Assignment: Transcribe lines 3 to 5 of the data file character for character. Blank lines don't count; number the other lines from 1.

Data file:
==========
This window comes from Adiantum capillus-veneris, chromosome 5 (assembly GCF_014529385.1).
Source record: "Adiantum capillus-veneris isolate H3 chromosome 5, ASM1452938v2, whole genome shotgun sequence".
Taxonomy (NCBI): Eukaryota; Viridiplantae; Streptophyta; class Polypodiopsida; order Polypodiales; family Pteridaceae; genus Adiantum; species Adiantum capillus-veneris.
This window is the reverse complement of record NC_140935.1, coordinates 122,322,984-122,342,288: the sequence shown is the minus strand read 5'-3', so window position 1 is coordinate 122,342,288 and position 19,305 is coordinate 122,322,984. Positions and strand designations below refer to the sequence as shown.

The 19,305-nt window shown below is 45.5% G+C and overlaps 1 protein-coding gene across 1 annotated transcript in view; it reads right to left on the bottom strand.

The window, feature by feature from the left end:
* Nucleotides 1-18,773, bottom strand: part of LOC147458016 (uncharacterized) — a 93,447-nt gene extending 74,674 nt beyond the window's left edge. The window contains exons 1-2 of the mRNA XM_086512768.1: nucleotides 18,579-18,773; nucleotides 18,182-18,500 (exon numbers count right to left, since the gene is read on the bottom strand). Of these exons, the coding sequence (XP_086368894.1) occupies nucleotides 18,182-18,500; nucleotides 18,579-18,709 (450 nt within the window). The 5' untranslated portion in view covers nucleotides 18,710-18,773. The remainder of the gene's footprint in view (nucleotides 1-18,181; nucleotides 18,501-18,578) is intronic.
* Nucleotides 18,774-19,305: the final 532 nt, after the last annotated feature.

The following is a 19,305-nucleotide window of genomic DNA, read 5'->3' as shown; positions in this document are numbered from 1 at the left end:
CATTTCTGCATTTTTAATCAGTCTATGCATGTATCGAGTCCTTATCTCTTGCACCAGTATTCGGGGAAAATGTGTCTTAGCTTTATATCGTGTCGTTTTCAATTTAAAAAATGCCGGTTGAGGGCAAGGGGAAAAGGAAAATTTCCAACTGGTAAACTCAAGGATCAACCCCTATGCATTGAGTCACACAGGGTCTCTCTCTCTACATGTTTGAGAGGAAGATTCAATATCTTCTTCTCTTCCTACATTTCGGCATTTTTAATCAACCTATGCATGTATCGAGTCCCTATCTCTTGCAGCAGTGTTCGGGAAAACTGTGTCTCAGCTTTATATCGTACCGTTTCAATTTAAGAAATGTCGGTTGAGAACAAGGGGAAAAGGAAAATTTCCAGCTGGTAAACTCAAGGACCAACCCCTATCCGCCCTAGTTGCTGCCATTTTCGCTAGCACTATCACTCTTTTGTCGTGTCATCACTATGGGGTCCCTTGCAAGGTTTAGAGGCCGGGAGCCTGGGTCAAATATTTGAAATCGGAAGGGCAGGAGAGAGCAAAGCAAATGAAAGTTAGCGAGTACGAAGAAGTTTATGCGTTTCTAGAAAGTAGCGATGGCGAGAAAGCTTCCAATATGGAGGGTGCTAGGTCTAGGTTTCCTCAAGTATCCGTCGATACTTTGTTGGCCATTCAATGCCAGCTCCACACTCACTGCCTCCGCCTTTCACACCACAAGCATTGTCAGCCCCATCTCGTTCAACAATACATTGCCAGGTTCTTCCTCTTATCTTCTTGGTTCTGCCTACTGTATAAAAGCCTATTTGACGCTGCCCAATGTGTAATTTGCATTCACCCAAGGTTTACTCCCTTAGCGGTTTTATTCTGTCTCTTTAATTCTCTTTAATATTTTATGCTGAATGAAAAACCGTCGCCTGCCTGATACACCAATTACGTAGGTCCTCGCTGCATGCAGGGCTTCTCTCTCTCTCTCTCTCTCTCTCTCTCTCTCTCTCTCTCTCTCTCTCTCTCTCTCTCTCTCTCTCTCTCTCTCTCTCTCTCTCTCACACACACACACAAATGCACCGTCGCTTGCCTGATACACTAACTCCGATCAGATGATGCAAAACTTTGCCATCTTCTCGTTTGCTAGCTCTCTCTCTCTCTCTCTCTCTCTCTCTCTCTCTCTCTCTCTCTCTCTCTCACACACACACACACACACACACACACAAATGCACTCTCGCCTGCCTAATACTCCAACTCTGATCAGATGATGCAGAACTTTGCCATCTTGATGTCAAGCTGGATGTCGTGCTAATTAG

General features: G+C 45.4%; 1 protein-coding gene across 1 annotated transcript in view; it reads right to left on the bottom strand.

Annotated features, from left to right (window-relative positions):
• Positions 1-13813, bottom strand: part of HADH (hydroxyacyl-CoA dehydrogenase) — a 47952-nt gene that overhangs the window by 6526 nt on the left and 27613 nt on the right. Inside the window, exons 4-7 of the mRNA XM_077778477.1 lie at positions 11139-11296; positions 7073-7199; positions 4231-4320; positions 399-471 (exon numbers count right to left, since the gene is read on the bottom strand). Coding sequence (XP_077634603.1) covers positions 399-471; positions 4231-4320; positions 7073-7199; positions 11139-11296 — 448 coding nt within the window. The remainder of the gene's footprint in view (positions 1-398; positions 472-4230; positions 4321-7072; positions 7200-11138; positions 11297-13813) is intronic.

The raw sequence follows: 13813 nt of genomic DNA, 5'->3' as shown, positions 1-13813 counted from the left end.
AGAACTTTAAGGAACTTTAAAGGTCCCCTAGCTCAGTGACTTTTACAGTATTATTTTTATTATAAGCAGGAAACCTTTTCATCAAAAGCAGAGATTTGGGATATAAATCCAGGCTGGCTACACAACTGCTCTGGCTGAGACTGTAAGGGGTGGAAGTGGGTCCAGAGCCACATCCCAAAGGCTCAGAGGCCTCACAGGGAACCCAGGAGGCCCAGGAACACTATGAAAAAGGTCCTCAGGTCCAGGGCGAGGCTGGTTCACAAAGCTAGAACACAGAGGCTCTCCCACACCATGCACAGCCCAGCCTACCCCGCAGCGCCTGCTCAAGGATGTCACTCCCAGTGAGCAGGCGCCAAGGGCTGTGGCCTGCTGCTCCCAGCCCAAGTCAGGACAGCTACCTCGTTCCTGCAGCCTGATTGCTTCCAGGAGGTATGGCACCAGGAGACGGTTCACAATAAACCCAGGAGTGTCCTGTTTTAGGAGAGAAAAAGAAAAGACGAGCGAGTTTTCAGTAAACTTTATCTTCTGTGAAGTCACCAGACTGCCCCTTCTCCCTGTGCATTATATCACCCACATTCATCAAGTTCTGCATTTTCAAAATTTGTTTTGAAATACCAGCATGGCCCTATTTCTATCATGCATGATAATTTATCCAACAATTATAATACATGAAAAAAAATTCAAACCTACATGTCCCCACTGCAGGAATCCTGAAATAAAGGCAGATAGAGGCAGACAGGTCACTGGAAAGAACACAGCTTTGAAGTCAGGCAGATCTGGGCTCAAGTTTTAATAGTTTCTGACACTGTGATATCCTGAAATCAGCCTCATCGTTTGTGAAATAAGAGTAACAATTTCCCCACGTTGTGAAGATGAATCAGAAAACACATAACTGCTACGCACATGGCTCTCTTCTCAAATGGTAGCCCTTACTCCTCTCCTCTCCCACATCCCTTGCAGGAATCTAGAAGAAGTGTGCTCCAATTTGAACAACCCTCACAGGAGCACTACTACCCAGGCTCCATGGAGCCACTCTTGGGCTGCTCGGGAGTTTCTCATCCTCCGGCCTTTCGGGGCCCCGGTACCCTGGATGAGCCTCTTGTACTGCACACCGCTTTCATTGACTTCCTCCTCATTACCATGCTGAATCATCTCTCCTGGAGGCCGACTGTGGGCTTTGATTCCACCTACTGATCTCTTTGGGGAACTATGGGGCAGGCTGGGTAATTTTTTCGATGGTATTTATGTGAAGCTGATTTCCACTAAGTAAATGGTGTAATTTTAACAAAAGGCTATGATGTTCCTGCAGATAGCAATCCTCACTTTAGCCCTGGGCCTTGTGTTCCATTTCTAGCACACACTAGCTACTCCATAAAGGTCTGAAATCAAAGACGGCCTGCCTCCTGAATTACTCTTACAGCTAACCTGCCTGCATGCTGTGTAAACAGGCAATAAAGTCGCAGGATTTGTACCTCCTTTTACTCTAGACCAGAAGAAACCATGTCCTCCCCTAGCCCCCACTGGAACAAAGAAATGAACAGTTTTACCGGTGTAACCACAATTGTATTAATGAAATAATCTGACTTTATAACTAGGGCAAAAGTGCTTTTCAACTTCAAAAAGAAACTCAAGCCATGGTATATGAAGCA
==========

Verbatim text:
Taxonomy (NCBI): Eukaryota; Viridiplantae; Streptophyta; class Polypodiopsida; order Polypodiales; family Pteridaceae; genus Adiantum; species Adiantum capillus-veneris.
This window is the reverse complement of record NC_140935.1, coordinates 122,322,984-122,342,288: the sequence shown is the minus strand read 5'-3', so window position 1 is coordinate 122,342,288 and position 19,305 is coordinate 122,322,984. Positions and strand designations below refer to the sequence as shown.

The 19,305-nt window shown below is 45.5% G+C and overlaps 1 protein-coding gene across 1 annotated transcript in view; it reads right to left on the bottom strand.